Before the autumn of our first year sailing, we unexpectedly spent three weeks in Preveza, Greece taking apart our engine and generator, servicing all the components and then rebuilding and painting the engines. Thanks to Andrea Blasi, one of the most amazing boat engineers I know, our engines work and look as if they’re brand spanking new.
Our repairs were unexpected – we thought our engines were in good shape! Boy, were we wrong.
Read my article, ‘We’re not idiots abroad – we’re idiots on a boat’ to fully understand the process we went through.
After our engines were glistening in the light we left Preveza, Greece and ‘wintered’ in Marina di Ragusa, Sicily. For the six months we were stationed in the marina, a company named Stella Maris (previously Andy Willet Services) helped us to do a variety of things.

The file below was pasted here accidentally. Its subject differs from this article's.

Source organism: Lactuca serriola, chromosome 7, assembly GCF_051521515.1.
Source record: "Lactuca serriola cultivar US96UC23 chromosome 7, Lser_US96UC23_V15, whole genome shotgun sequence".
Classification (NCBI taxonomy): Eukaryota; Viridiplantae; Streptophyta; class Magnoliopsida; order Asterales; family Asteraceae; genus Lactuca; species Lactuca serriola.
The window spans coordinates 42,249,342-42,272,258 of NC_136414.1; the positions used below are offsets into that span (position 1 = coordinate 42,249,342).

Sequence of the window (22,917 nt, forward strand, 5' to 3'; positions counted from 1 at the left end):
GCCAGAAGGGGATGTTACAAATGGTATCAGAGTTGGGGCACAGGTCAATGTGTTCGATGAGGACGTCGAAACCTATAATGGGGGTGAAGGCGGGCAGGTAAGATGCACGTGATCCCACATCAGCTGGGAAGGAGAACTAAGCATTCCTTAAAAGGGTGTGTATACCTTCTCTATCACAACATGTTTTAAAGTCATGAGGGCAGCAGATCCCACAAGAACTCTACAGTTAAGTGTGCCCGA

The team from Stella Maris (bases located in Southampton, Sicily and Spain) fixed leaks, changed electrics, installed an exhaust fan for our massive battery bank, changed pumps, taught us how to maintain our teak deck and properly polish the boat, fixed our safety lines, had our cockpit table varnished, helped to remove and replace our sails and running rigging, sourced and delivered required parts and on and on.
The team at Stella Maris has been top-notch
I would recommend anyone sailing in England or the Med to get in touch with this company – they truly are a class act.
Speaking of sails, we ordered a new main and genoa from Sanders Sails in Lymington, UK
Our previous boat was a Moody 346, based in the UK, and having dealt with Saunders Sails in the past, we were once again delighted with the service and quality offered.